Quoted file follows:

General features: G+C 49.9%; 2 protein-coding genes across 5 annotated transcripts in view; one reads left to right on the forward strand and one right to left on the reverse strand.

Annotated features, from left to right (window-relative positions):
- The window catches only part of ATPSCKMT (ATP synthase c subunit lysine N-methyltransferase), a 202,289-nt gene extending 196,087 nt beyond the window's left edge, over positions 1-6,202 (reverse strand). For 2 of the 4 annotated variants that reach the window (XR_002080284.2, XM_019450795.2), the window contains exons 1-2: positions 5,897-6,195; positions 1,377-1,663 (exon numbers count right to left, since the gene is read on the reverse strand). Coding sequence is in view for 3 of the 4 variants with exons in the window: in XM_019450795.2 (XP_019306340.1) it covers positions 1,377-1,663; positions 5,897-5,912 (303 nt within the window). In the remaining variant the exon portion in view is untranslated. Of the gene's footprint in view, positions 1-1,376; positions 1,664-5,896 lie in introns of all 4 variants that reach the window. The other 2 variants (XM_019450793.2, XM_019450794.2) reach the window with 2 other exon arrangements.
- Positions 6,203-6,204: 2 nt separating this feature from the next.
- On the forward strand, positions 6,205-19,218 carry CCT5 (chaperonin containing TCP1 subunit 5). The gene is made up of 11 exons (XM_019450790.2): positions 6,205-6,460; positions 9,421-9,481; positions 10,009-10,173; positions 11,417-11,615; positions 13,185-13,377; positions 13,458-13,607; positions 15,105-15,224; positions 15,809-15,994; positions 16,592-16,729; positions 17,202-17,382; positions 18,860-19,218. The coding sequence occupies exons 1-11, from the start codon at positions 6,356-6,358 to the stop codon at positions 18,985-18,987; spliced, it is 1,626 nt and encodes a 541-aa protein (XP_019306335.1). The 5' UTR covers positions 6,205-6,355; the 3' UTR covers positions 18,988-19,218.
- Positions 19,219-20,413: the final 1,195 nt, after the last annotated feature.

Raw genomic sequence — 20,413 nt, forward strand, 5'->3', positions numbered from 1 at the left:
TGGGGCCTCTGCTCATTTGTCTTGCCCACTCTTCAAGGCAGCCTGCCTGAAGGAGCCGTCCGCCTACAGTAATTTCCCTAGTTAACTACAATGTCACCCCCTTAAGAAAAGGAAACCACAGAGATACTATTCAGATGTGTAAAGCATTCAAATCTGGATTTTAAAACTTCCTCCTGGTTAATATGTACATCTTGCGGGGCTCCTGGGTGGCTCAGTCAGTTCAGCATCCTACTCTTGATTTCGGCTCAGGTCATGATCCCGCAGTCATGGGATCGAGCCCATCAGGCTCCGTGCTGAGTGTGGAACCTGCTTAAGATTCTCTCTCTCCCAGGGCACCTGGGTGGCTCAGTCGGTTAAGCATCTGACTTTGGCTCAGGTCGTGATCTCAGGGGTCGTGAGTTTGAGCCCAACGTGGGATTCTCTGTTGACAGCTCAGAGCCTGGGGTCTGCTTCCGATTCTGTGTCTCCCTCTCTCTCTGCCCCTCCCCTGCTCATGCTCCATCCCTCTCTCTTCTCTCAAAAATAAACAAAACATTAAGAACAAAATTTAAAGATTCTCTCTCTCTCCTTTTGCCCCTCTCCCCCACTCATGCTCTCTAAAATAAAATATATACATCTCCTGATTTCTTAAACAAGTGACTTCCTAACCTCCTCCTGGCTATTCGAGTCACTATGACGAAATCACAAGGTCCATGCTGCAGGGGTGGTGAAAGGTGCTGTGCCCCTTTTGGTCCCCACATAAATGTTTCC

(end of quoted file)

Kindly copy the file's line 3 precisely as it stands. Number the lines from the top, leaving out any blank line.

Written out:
- The window catches only part of ATPSCKMT (ATP synthase c subunit lysine N-methyltransferase), a 202,289-nt gene extending 196,087 nt beyond the window's left edge, over positions 1-6,202 (reverse strand). For 2 of the 4 annotated variants that reach the window (XR_002080284.2, XM_019450795.2), the window contains exons 1-2: positions 5,897-6,195; positions 1,377-1,663 (exon numbers count right to left, since the gene is read on the reverse strand). Coding sequence is in view for 3 of the 4 variants with exons in the window: in XM_019450795.2 (XP_019306340.1) it covers positions 1,377-1,663; positions 5,897-5,912 (303 nt within the window). In the remaining variant the exon portion in view is untranslated. Of the gene's footprint in view, positions 1-1,376; positions 1,664-5,896 lie in introns of all 4 variants that reach the window. The other 2 variants (XM_019450793.2, XM_019450794.2) reach the window with 2 other exon arrangements.